Sunday, June 16, 2013

Learning curves

The v-drive repair got a good workout Saturday as Kintala was tasked with being the "photo boat" for a sailboat parade to honor the marina's newest newlyweds. (Friend Schmitty and his lovely bride Karen tied the knot on the bow of Alcestis; pretty cool, yes?) There wasn't much wind and we needed to, literally, run circles around them to set up the shots, so it was all done by motor. It was as good a test of the v-drive as possible. There were even some nice comments made about my ability to put the subject boat where the photographers needed it to be in relation to Kintala's bow, right lighting, good angles, and pretty close. What they didn't know was that I spent a few years as the photo pilot for an airshow team; where we flew together at half the distance we had between the boats and at 30 times the speed.

Sadly, my boat handling skills were not near as good when we left the dock. Somehow, on a nearly calm day, I managed to put a 3' x 1' scrape down the side of Kintala's port hull by dragging it down the corner of a finger pier. Deb had suggested we use a tag line to pull the bow around, something we have done often enough. I should have listened. (One would think I would have learned by now.) It isn't a bad scrape; less than an hours worth of buffing should be all it takes to make it go away. In my defense the bow did start moving in the right direction at first, as one would have expected given the direction of the slight wind. It just didn't keep going that way. That scrape bothered me for the rest of the day. I am ending a 37 year, 11000+ hour, 12000+ landing career in aviation having never done anything that led directly to putting a scratch on an airplane. This is not to say there were no scratches; I did fly some pretty sketchy airplanes. Tail wheel failures, brakes failures, steering failures, bits coming loose to bang on other bits, and one bullet hole; these, among others long forgotten, all left marks. But none were directly my fault.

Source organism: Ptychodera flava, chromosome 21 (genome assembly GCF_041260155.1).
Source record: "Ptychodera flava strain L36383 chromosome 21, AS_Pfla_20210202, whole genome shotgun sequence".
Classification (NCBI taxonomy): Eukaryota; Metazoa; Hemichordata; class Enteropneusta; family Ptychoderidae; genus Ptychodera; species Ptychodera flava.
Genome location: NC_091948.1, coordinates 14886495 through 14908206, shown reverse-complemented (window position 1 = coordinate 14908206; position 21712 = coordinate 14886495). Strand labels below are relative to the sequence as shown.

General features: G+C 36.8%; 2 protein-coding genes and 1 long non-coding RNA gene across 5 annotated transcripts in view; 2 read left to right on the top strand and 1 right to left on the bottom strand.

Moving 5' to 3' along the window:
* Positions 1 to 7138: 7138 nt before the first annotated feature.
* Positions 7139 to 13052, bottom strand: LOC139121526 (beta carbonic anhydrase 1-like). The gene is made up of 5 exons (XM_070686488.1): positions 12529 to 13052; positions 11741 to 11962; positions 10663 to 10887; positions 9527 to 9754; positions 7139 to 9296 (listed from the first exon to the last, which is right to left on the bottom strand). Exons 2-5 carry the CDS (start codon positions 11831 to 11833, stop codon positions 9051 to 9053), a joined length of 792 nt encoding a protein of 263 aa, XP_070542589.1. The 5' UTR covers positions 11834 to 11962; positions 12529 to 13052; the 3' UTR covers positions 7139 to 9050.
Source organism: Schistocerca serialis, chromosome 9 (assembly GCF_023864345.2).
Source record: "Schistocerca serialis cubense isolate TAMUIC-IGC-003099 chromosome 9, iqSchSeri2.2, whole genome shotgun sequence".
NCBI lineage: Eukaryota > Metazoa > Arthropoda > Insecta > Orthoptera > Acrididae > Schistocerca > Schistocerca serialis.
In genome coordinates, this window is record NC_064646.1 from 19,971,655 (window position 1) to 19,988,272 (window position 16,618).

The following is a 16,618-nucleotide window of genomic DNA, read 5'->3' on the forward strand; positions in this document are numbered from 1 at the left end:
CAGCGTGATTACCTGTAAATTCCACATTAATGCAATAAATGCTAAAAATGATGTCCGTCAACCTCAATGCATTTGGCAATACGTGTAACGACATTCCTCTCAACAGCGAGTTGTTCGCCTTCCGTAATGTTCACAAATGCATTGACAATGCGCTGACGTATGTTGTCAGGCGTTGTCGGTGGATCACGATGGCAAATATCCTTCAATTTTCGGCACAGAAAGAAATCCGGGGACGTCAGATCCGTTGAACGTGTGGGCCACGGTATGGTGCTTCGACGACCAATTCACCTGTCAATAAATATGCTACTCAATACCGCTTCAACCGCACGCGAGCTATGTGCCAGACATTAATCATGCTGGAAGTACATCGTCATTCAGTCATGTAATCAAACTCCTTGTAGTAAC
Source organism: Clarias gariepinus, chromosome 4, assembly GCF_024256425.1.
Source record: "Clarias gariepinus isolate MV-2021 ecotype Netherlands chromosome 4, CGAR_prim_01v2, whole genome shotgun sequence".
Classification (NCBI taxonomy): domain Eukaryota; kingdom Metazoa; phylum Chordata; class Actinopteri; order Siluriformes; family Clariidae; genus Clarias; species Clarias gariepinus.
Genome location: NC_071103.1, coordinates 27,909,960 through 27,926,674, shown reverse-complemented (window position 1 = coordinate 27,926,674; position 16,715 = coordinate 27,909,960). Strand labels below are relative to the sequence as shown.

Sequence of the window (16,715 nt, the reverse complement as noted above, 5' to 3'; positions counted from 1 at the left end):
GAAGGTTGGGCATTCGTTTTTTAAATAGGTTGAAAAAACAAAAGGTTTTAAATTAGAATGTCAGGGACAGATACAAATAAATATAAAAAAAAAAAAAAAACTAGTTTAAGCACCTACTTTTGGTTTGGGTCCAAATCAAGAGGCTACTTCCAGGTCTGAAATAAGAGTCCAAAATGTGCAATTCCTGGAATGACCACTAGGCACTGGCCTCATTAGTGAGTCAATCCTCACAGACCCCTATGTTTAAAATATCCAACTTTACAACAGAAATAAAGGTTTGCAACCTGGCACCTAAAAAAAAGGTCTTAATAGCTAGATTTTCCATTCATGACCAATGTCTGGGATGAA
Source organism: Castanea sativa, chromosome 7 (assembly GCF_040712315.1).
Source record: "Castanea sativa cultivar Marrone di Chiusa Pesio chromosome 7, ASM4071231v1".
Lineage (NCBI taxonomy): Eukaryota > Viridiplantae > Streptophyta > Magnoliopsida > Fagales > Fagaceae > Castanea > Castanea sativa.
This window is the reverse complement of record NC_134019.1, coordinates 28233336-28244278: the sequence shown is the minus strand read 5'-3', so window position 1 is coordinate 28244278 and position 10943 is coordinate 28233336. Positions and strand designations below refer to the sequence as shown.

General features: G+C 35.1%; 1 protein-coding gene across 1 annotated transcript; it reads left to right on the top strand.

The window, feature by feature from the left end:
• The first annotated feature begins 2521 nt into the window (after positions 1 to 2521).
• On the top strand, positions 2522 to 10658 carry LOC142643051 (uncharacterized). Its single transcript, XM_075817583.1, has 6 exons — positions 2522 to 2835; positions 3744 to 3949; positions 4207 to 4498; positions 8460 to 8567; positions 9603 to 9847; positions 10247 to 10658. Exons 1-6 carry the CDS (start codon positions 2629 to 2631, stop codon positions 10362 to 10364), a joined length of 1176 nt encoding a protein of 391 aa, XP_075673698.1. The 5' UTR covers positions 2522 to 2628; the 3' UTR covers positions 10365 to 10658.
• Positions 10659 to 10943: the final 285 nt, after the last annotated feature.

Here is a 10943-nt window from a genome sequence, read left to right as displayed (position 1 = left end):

So bouncing Kintala off the dock was a bit discouraging. We are on the cusp of doing this full time and it would be nice to be a little further up the learning curve. Still, what is one to do? Sometimes the universe unfolds in ways unexpected and, much of the time, we are just along for the ride. A whole host of different currents have intertwined in our lives and, as it turns out, it is very close to time for us to go. The boat isn't quite ready. I'm not quite ready. I'm still not 100% sure that the bank account is ready. On the one hand all of that has to be accounted for somehow. But on the other hand, at a level almost too deep to grasp, none of it matters at all.

Because it is very close to time for us to go.

1 comment:

Bill K said...

TJ, I have had my Bertram for almost 18 years and I am always nervous the first time out.

Bill Kelleher